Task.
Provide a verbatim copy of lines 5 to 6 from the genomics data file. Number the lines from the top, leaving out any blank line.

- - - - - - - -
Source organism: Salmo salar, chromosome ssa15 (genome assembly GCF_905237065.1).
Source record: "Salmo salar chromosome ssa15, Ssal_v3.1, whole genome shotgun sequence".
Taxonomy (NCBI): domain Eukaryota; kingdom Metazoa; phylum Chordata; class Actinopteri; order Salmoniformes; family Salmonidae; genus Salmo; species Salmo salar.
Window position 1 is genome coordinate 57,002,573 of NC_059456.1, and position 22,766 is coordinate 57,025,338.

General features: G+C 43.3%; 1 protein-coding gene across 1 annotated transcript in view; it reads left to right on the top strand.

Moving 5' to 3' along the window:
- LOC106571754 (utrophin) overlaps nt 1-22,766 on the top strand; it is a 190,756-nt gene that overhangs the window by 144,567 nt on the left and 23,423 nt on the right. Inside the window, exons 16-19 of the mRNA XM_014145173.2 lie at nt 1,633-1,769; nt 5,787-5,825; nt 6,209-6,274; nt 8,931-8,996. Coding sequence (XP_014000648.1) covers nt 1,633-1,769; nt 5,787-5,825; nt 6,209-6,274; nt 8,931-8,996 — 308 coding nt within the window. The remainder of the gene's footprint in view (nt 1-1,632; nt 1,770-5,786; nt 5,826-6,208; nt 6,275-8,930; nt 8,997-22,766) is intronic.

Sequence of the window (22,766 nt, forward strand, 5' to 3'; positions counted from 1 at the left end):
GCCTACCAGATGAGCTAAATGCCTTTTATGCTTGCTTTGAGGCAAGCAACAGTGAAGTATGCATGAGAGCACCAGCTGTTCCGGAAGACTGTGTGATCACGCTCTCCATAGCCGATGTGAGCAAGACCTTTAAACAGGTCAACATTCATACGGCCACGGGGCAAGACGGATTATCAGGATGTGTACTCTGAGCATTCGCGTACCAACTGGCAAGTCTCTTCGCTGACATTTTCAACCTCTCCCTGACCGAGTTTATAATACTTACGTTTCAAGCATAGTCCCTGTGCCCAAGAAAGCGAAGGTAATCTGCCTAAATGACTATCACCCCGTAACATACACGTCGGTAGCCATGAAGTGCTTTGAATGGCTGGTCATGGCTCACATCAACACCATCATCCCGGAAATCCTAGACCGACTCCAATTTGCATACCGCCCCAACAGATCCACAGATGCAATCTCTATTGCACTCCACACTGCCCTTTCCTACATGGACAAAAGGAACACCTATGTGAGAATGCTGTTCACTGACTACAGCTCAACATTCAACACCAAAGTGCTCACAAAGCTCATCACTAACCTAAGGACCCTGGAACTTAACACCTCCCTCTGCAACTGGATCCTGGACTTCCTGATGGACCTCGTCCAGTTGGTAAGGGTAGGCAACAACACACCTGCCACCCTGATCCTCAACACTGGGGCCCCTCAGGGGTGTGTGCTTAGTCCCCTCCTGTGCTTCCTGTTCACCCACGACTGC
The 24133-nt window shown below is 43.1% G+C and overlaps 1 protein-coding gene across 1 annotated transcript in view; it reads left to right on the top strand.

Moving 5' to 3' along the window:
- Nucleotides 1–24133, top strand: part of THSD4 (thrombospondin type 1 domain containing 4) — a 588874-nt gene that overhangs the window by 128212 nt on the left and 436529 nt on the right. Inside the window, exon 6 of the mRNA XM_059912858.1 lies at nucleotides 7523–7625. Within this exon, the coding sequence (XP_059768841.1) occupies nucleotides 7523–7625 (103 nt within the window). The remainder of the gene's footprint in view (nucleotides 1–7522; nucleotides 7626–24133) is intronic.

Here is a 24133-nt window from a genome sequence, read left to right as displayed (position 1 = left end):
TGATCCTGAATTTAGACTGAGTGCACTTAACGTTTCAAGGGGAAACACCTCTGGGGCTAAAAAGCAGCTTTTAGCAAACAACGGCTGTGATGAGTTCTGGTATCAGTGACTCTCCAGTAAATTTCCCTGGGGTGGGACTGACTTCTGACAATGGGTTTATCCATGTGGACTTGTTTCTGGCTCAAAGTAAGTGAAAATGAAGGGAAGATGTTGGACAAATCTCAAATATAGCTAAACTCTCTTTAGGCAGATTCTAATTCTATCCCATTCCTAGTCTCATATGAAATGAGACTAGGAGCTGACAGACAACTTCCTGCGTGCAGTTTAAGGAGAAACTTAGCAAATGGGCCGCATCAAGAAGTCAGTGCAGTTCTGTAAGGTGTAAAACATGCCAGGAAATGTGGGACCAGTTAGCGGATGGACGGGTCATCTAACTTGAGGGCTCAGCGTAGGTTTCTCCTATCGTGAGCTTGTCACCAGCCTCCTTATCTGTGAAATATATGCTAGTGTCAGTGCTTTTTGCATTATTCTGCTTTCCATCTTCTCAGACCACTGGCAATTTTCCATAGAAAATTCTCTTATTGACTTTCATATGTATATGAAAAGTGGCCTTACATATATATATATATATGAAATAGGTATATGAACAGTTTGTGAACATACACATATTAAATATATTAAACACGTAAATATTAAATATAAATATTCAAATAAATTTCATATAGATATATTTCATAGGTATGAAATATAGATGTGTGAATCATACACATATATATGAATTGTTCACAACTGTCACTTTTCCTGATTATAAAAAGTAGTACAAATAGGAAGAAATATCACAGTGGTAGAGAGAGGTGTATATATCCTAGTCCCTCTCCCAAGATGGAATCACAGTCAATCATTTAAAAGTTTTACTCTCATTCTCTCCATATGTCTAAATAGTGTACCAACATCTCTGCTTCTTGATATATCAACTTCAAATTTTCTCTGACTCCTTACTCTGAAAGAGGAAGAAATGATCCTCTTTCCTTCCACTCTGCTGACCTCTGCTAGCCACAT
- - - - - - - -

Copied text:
General features: G+C 43.3%; 1 protein-coding gene across 1 annotated transcript in view; it reads left to right on the top strand.

Moving 5' to 3' along the window: